Informed Consent and the Legal System

By Ofer Zur, Ph.D.


Informed Consent


When patients become involved in litigation, whether by their choice or not, they often request that the psychotherapist disclose the therapy records. If the request is in the form of a court order or signed patient authorization, most therapists expediently disclose the records, without giving it much thought. However, this may not be in the best interests of the patient, due to the substantial risks inherent in such disclosures – both to the patient and the therapeutic relationship.

In fact, there are significant risks associated with either decision – to disclose or to refuse. For example, disclosure could cause the patient to lose their lawsuit, and could forever destroy the therapeutic relationship. These risks are substantially greater than when records are disclosed to third parties. Because of the increased risk, the fact that informed consent is a legal and ethical requirement for healthcare providers, and because true informed consent is inherently difficult to obtain, providers should try to obtain informed consent when records are to be disclosed to the legal system.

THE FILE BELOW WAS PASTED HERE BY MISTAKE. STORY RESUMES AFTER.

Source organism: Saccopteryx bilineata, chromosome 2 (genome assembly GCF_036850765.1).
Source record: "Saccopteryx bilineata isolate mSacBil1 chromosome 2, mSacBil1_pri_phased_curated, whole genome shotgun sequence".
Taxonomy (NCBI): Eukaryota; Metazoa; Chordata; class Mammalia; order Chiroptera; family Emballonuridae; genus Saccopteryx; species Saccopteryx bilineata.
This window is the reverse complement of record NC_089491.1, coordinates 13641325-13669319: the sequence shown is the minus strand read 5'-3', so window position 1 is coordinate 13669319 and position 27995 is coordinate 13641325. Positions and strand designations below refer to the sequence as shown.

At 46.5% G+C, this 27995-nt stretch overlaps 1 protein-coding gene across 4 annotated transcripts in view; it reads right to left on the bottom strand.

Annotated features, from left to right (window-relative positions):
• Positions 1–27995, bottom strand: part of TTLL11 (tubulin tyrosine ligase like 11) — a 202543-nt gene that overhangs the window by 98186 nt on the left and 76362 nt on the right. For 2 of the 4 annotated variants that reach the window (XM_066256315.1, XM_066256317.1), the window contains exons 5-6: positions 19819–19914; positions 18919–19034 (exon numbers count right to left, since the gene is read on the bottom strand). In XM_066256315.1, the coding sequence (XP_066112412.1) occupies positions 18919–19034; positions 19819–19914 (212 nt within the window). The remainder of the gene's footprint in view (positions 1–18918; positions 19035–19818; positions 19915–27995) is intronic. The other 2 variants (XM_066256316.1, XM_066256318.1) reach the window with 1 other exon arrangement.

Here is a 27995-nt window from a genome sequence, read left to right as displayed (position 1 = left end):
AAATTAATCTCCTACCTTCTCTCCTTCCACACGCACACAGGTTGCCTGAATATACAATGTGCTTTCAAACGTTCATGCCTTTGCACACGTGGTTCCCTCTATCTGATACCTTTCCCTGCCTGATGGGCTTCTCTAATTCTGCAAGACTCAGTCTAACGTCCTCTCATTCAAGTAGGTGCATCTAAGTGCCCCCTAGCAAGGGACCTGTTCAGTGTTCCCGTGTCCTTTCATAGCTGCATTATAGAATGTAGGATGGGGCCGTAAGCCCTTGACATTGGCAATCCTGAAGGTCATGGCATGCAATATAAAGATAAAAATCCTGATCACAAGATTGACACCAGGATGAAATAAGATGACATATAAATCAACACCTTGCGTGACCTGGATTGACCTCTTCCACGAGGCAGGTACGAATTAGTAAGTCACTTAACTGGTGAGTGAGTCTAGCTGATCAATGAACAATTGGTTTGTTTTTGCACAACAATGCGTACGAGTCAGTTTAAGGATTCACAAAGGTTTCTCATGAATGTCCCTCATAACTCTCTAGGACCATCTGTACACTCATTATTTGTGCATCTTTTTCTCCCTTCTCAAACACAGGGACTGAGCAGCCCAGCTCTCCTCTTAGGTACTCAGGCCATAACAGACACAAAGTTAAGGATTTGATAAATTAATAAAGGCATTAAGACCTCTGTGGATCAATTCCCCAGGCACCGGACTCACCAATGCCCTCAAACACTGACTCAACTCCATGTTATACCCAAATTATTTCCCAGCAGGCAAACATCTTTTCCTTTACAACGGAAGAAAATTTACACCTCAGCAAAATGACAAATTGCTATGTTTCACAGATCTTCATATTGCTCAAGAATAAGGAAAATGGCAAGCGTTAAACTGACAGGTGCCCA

Informed Consent & the Legal System:

  • Informed consent is an ethical requirement of all major mental health associations
  • True informed consent is difficult to obtain…
    • when psychotherapists do not provide the information needed by patients to make the decision
    • because statutory requirements are often unclear
    • because patients often do not understand and/or remember the information provided
  • Patients can or may be harmed when…
    • PHI is improperly requested and the therapist inadvertently discloses the information
    • the court incorrectly interprets the laws regarding privilege and/or confidentiality, and orders disclosure of the patient’s private information
    • their attorney does not protect their privacy rights, and their private information is improperly disclosed
    • the opposing attorney uses the patient’s private information to embarrass, intimidate, or harass the patient, or uses the information to undermine the patient’s case
    • they resist disclosure of their private information, but then that refusal has negative implications for expert testimony
    • their information is appropriately disclosed, but then the patient’s mental illness is used against them in the case
    • their information is appropriately disclosed, but then their information becomes known to others outside the legal system, resulting in various collateral losses


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